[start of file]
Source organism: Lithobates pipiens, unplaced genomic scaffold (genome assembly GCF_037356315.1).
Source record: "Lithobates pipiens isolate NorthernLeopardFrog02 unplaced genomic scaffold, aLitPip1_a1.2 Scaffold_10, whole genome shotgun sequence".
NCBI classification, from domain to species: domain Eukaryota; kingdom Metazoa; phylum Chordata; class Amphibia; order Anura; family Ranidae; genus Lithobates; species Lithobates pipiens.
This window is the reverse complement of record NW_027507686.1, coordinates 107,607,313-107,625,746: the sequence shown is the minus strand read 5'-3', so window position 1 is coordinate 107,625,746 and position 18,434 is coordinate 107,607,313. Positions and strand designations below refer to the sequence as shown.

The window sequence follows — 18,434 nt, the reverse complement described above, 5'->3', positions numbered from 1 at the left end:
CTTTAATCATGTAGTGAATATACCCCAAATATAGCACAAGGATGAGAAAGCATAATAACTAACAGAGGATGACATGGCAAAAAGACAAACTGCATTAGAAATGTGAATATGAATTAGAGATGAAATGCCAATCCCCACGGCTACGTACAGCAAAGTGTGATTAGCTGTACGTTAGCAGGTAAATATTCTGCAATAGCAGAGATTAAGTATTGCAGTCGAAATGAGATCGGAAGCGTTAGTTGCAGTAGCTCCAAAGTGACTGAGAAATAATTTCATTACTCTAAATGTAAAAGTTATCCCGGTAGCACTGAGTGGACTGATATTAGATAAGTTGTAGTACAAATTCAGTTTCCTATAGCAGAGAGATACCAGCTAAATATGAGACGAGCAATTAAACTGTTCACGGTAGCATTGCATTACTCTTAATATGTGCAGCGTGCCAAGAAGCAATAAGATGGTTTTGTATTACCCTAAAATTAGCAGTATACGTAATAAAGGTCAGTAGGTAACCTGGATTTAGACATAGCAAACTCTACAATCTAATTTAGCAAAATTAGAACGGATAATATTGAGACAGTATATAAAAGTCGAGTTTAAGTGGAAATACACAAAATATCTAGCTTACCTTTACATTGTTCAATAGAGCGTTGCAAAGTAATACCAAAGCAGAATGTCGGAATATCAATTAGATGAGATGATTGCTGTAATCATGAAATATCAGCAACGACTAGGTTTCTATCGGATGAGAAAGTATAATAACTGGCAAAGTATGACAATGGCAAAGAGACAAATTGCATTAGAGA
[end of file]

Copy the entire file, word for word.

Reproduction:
Source organism: Lithobates pipiens, unplaced genomic scaffold (genome assembly GCF_037356315.1).
Source record: "Lithobates pipiens isolate NorthernLeopardFrog02 unplaced genomic scaffold, aLitPip1_a1.2 Scaffold_10, whole genome shotgun sequence".
NCBI classification, from domain to species: domain Eukaryota; kingdom Metazoa; phylum Chordata; class Amphibia; order Anura; family Ranidae; genus Lithobates; species Lithobates pipiens.
This window is the reverse complement of record NW_027507686.1, coordinates 107,607,313-107,625,746: the sequence shown is the minus strand read 5'-3', so window position 1 is coordinate 107,625,746 and position 18,434 is coordinate 107,607,313. Positions and strand designations below refer to the sequence as shown.

The window sequence follows — 18,434 nt, the reverse complement described above, 5'->3', positions numbered from 1 at the left end:
CTTTAATCATGTAGTGAATATACCCCAAATATAGCACAAGGATGAGAAAGCATAATAACTAACAGAGGATGACATGGCAAAAAGACAAACTGCATTAGAAATGTGAATATGAATTAGAGATGAAATGCCAATCCCCACGGCTACGTACAGCAAAGTGTGATTAGCTGTACGTTAGCAGGTAAATATTCTGCAATAGCAGAGATTAAGTATTGCAGTCGAAATGAGATCGGAAGCGTTAGTTGCAGTAGCTCCAAAGTGACTGAGAAATAATTTCATTACTCTAAATGTAAAAGTTATCCCGGTAGCACTGAGTGGACTGATATTAGATAAGTTGTAGTACAAATTCAGTTTCCTATAGCAGAGAGATACCAGCTAAATATGAGACGAGCAATTAAACTGTTCACGGTAGCATTGCATTACTCTTAATATGTGCAGCGTGCCAAGAAGCAATAAGATGGTTTTGTATTACCCTAAAATTAGCAGTATACGTAATAAAGGTCAGTAGGTAACCTGGATTTAGACATAGCAAACTCTACAATCTAATTTAGCAAAATTAGAACGGATAATATTGAGACAGTATATAAAAGTCGAGTTTAAGTGGAAATACACAAAATATCTAGCTTACCTTTACATTGTTCAATAGAGCGTTGCAAAGTAATACCAAAGCAGAATGTCGGAATATCAATTAGATGAGATGATTGCTGTAATCATGAAATATCAGCAACGACTAGGTTTCTATCGGATGAGAAAGTATAATAACTGGCAAAGTATGACAATGGCAAAGAGACAAATTGCATTAGAGA